Bright orange color and unique in flavor, papaya offers a lot of good flavor in a small package. Ripe papaya has about 12 grams of sugar for a medium-sized fruit. You can also enjoy green papaya, which is shaved/sliced green papaya fruit that you’ll often find on Thai menus. Because the sugar hasn’t yet developed, it’s even lower than the ripened fruit.
Eh, mostly a vegetable but technically a fruit! Tomatoes are really high in antioxidants and the important vitamin lycopene. Tomatoes rank at 7.8 grams of sugar per cup of chopped fruit.
Eat as is, ball into a summer salad, or freeze cubes of cut watermelon to be used as “ice” cubes or blended into drinks and smoothies. One cup of fresh, cubed watermelon is only about 9 grams of sugar.
So, which low sugar fruit is the healthiest option? If we remove the more savory or sour fruits, like lemons, limes, avocados, and tomatoes, the most delicious and yet still lower in sugar are berries: They feel like real fruit, offer enough sweetness to keep you interested, and can help brighten your granola, smoothies, or yogurt bowls. But it’s also good to know that cucurbits like melons are a sweet treat without overloading us with daily sugar intake.
What’s A “Low-Sugar” Fruit?
There is no official definition of the term “low sugar.” When it comes to food labels, the phrases “no sugar,” “reduced sugars,” and “no added sugars” have official definitions. But “low sugar” doesn’t have such rules, and is therefore not allowed on food labels.
The other thing to note is that fruit juices (and even some vegetable juices, like carrot) are very high in sugar and have as much effect on our blood sugar as drinking a soda. The reason for this is that when you eat whole fruits, the fiber in the fruit flesh helps slow the digestion of the sugars, making it more gentle for our bodies to digest. Fruit juice doesn’t have that fiber, making it more of an immediate sugar injection.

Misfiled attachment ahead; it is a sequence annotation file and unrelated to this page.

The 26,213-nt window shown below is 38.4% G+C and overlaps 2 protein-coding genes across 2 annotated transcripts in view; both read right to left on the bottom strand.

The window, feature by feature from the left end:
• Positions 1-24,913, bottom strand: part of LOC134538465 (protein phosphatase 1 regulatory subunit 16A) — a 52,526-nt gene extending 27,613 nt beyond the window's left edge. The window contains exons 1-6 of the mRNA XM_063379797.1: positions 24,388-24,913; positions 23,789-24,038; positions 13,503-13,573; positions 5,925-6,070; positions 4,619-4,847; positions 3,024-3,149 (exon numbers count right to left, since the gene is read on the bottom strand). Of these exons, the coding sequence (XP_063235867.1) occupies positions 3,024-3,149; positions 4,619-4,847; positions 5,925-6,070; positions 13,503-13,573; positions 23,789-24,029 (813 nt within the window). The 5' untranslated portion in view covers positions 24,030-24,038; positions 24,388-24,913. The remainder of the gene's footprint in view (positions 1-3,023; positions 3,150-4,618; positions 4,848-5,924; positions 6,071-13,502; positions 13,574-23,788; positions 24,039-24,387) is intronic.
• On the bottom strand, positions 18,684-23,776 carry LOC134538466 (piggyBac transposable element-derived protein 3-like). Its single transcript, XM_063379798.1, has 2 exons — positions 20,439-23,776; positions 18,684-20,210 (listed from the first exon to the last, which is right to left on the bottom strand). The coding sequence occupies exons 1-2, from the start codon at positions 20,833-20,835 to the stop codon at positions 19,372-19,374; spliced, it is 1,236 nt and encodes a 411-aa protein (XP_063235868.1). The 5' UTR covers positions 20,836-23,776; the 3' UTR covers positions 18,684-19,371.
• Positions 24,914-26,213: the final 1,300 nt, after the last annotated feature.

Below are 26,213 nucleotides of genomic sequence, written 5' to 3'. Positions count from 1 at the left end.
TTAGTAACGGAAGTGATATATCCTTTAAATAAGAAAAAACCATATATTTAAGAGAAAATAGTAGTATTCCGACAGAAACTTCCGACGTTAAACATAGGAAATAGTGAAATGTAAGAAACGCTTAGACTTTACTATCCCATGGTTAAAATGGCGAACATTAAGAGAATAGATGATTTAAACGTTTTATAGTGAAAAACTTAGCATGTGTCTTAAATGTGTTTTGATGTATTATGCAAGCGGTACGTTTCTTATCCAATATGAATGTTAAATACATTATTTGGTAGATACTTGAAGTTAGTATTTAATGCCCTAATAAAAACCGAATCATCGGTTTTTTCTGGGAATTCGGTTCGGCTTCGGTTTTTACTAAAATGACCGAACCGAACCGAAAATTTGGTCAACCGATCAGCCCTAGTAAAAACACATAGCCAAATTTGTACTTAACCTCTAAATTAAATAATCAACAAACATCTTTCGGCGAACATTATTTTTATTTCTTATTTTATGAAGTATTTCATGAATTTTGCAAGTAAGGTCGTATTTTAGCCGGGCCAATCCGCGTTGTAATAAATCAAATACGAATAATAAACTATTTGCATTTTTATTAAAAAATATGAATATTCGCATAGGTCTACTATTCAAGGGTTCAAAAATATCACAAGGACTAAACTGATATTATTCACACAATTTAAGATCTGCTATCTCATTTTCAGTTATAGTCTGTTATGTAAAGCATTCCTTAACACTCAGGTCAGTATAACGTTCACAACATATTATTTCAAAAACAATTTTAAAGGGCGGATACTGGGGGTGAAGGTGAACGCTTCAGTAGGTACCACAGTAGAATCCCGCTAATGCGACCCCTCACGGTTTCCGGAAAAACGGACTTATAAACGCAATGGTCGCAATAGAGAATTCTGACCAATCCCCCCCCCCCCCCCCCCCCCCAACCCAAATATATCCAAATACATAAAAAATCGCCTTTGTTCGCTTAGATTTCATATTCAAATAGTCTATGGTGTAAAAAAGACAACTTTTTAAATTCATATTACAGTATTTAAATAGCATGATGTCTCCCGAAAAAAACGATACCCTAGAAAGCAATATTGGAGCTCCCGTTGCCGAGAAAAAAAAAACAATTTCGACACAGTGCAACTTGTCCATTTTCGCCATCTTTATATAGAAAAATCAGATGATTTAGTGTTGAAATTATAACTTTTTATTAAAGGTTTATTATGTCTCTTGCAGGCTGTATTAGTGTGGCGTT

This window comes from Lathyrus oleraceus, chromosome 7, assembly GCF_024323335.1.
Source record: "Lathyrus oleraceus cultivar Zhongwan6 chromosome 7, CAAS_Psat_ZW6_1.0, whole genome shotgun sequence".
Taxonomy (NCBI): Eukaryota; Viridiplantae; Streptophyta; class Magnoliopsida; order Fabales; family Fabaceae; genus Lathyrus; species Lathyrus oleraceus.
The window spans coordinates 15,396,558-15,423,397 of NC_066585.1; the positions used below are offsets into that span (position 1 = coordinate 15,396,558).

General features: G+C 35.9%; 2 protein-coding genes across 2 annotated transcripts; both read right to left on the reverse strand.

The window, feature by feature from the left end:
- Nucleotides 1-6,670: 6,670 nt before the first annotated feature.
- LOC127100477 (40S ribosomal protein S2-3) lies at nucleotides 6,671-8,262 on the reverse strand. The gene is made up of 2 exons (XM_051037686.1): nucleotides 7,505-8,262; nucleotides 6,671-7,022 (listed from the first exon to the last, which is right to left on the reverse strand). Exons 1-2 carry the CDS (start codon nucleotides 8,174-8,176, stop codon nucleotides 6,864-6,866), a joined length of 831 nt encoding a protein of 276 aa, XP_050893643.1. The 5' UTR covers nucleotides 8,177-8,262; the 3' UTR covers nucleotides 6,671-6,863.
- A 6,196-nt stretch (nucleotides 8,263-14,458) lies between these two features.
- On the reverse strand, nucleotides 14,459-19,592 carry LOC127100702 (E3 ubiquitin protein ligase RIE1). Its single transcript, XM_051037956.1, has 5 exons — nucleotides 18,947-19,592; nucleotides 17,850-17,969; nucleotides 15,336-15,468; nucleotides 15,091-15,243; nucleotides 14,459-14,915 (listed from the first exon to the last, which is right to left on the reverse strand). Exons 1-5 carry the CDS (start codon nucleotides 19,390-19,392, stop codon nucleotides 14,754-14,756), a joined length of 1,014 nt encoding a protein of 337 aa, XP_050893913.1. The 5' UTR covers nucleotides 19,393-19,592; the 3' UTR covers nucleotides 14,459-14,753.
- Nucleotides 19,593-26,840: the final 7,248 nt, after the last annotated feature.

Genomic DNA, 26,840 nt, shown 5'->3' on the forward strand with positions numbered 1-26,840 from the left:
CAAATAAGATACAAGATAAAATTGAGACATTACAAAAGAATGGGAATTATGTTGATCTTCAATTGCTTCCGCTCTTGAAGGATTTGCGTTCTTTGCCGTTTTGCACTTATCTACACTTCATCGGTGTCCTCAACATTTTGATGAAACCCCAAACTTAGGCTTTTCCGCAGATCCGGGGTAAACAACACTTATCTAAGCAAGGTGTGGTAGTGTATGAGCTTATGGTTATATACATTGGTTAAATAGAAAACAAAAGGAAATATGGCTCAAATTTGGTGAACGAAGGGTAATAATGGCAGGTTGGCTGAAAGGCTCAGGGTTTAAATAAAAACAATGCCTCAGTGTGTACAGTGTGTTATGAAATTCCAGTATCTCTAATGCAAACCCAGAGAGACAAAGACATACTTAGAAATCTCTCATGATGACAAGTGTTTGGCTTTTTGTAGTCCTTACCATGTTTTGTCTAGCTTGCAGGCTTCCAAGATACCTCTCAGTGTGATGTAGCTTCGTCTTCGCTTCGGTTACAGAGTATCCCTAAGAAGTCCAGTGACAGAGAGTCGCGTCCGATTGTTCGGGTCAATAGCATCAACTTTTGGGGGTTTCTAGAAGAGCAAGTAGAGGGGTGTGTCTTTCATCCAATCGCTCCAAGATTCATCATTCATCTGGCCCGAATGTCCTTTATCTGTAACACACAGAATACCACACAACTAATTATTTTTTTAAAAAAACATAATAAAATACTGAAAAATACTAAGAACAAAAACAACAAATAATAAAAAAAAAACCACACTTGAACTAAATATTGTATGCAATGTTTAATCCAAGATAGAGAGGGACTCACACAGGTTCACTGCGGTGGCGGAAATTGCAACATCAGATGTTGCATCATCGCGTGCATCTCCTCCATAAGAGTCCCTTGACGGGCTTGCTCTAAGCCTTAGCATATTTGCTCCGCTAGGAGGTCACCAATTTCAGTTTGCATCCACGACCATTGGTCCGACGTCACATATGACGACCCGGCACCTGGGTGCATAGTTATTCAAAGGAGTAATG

If you’re going to drink juice, stick to homemade green juices made from cucumber, celery, lettuce, greens, and maybe just a bit of fruit to sweeten the mix. Skip apple, beet, carrot, and other sweet bases.
So, when it comes to fruit (or other unprocessed foods), you have to dive into specific nutrition data to find the best low-sugar options that are the best choices for you and your diet. You need to look at them in comparison to other fruits and to your daily diet to decide which fruits fit the best.
How Much Sugar Is Too Much?
Humans don’t need sugar for our bodies to run optimally. So while adding a few berries to your morning smoothie for flavor is fine, adding berries, bananas, and mango might make your “healthy” smoothie more of a sugar bomb.
The American Heart Association offers daily recommendations for sugar consumption that might be wildly lower than your expectations. AHA says that men should consume less than 9 teaspoons/36 grams and women 6 teaspoons/25 grams per day. For reference, an average 12-ounce soda contains about 39 grams of sugar, and a 12-ounce bottle of 100% apple juice contains 39 grams of sugar. Yikes!